Much has been written about the enforcement of trademarks in cyberspace. The rationale behind trademarks is to allow companies to protect their identifiable brand names and goodwill developed through investing in service, quality, etc. Traditionally the geographic scope of trademarks limited the likelihood of national — and transnational — disputes.
The global spread of the Internet and telecommunications has changed this dramatically, eroding the regional scope of trademarks. The Brookfield, 174 F.3d 1036 (9th Cir. 1999), and PETA, 263 F.3d 359 (4th Cir. 2001), decisions, which held that initial interest confusion exists with regard to domain names, opened the floodgates for similar trademark decisions. More recently, the litigation between Toys ‘R Us and Imaginarium highlighted the global tension arising out of companies seeking to preserve their trademarks in cyberspace.
Hence the transnational trademark problem arises: where two companies from two different countries have invested substantial resources in developing the same trademark, who should benefit from registering the domain name?
(Note: This problem particularly affects generic top-level domains (TLDs) like “.com” and “.org”, and less so country domains like “.co.uk”.)
Cyber lawyers will be quick to point to mechanisms for enforcing trademarks in cyberspace. As CNN v. CNNews.com, 162 F.Supp.2d 484 (E.D. Va. 2001), demonstrated, U.S. companies can utilize the Anti-cybersquatting Protection Act (ACPA) to force top-level domain (TLD) registries to turn over domain names similar to their trademarks. In CNNews.com, despite little to no evidence of bad faith or confusion, CNN was able gain in rem jurisdiction over the domain name and force the registry to forfeit it. Moreover, a company could resort to the ICANN dispute resolution mechanism (internationally WIPO) to settle a trademark claim. In both of these situations, however, one company is left unable (or less able) to use its trademark in cyberspace, a problem that undermines the value and importance of trademarks.
Although the CNNews.com example suggests that non-US companies may find it difficult to enforce their trademarks in cyberspace, there is a simple solution: change the architecture. On the surface, the structure of the internet is simply incapable of allowing two trademark holders to hold the same domain name. After all, ICANN, the pseudo-government of the internet, has specified particular registries for registering TLDs, and those domain registries only tie domain names to one server, one website.
However, as Lawrence Lessig famously suggested, law and its enforcement (in real or cyber space) is directly related to the architecture of the world in which it operates. The transnational trademark problem is solely the result of the world wide web’s architecture, and can be solved easily through the creation of national trademark TLD domain name system (DNS) servers.
DNS servers should be seen as internet phone directories in which ISPs look-up where a domain name points. If you want to find Otto’s Auto Repair Service in New York City, you could open a New York phone book and look up Otto’s phone number and address. In a similar way, DNS servers associate a server’s physical address with a domain name.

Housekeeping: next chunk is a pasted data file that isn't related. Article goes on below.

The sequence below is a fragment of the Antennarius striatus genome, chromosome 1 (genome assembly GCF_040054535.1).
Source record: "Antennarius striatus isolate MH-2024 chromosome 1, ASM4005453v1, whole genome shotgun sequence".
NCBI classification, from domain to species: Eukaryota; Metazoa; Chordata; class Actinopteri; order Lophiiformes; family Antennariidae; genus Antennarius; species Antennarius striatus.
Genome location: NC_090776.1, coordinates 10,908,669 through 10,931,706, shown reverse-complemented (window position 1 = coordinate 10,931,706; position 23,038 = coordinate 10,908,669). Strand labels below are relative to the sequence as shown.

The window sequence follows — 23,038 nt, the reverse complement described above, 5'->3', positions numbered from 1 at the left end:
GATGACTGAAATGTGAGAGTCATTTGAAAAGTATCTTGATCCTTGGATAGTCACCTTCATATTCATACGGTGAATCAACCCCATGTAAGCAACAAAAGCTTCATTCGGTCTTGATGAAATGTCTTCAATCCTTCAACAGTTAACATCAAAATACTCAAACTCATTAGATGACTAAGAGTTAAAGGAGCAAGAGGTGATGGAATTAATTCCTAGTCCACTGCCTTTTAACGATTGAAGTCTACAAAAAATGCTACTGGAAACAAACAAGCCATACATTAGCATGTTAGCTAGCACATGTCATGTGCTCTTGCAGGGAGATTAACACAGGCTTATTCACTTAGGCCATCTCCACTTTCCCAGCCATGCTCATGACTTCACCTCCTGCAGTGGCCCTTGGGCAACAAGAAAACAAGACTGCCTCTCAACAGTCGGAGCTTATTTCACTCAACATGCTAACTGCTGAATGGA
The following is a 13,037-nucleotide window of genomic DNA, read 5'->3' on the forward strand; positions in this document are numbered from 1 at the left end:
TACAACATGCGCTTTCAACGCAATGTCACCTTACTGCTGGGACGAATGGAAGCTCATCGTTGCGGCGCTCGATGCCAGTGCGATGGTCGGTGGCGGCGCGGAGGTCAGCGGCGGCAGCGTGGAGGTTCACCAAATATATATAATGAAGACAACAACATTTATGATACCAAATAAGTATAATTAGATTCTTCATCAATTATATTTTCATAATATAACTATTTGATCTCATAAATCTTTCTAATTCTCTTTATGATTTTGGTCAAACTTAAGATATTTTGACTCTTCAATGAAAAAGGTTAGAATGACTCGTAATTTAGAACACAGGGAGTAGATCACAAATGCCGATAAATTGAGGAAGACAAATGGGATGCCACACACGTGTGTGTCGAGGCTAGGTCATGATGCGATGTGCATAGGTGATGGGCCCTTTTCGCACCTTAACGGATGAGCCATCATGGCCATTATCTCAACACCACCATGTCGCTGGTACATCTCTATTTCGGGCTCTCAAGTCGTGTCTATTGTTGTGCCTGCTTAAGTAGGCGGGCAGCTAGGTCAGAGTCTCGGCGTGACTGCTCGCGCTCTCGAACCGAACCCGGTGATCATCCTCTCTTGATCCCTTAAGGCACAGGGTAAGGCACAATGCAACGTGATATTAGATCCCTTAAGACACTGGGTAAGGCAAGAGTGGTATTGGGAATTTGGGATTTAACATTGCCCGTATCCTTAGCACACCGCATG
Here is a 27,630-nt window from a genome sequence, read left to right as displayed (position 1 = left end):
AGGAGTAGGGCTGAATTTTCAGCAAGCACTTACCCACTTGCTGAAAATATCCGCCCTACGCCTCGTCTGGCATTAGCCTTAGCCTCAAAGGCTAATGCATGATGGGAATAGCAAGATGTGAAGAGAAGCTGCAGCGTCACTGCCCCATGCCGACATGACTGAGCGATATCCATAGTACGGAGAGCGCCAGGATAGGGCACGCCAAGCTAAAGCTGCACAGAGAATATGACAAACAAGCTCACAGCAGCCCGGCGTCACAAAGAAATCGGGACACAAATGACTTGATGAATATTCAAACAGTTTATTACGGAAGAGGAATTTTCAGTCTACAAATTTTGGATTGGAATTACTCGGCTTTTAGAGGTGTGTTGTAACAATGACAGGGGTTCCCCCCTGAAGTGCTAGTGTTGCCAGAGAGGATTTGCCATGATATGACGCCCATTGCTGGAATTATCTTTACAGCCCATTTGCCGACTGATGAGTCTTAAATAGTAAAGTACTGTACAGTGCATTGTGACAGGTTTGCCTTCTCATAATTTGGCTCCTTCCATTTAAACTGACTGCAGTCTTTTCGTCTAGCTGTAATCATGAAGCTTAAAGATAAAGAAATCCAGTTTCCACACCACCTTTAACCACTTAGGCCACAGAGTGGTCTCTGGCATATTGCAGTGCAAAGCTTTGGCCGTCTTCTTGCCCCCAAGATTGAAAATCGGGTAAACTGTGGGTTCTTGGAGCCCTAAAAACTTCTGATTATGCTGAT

The existing doamin name system deviates from a phone book with regard to generic TLDs because DNS servers do not differentiate domain names geographically. If you look for Otto’s Auto Repair Service in a Chicago phone book, you will find a different phone number and address than in the New York phone book. If, however, you look for OttosAutoRepair.com in New York and Chicago, you’ll be directed to the same website. Whichever hypothetical Otto registers the domain name first undermines the others ability to set up shop in cyberspace — despite the fact that the two may not actually compete. Similarly, only one company with a particular trademark can have the domain, despite that same mark being held by another company in another country.
Like the Chicago and New York phonebooks, it is conceivable for countries to create different lists of trademarked domains. A country could pass legislation creating a national TLD DNS server for listing nationally trademarked domain names. This legislation could also require domestic ISPs to query the national registry before querying the ICANN-designated TLD DNS servers.
Thus, if Germany decides that it wants to give German trademark holders primacy with regard to domain names, it could pass the above legislation and require German ISPs to query its TLD DNS servers first. If a German company happened to hold the German trademark for “GAP”, a German user would be directed to the German company’s website, even though GAP.com is registered to the U.S. company in the ICANN-designated TLD DNS servers. If the German DNS doesn’t contain an entry for a particular domain name, the user would be forwarded to the usual TLD DNS servers.
Critics may view such a proposal as absurd, unnecessary government intervention in the internet, or a different instantiation of the Great Firewall of China. This, however, is nothing short of alarmist and misses the value added by such a system.
A country-based trademark DNS system would enable trademark holders to properly enforce their marks and reduce initial interest confusion for consumers. A consumer in Germany looking for a particular brand is more likely to be routed to the company he or she is actually seeking, as opposed to a foreign company. Moreover, this would greatly limit the impact of cybersquatters on foreign trademark holders.
Lastly, such a system would encourage companies to actively register their trademarks and domains overseas, adding clarity to the ownership of particular marks and reducing the frequency of disputes between foreign companies.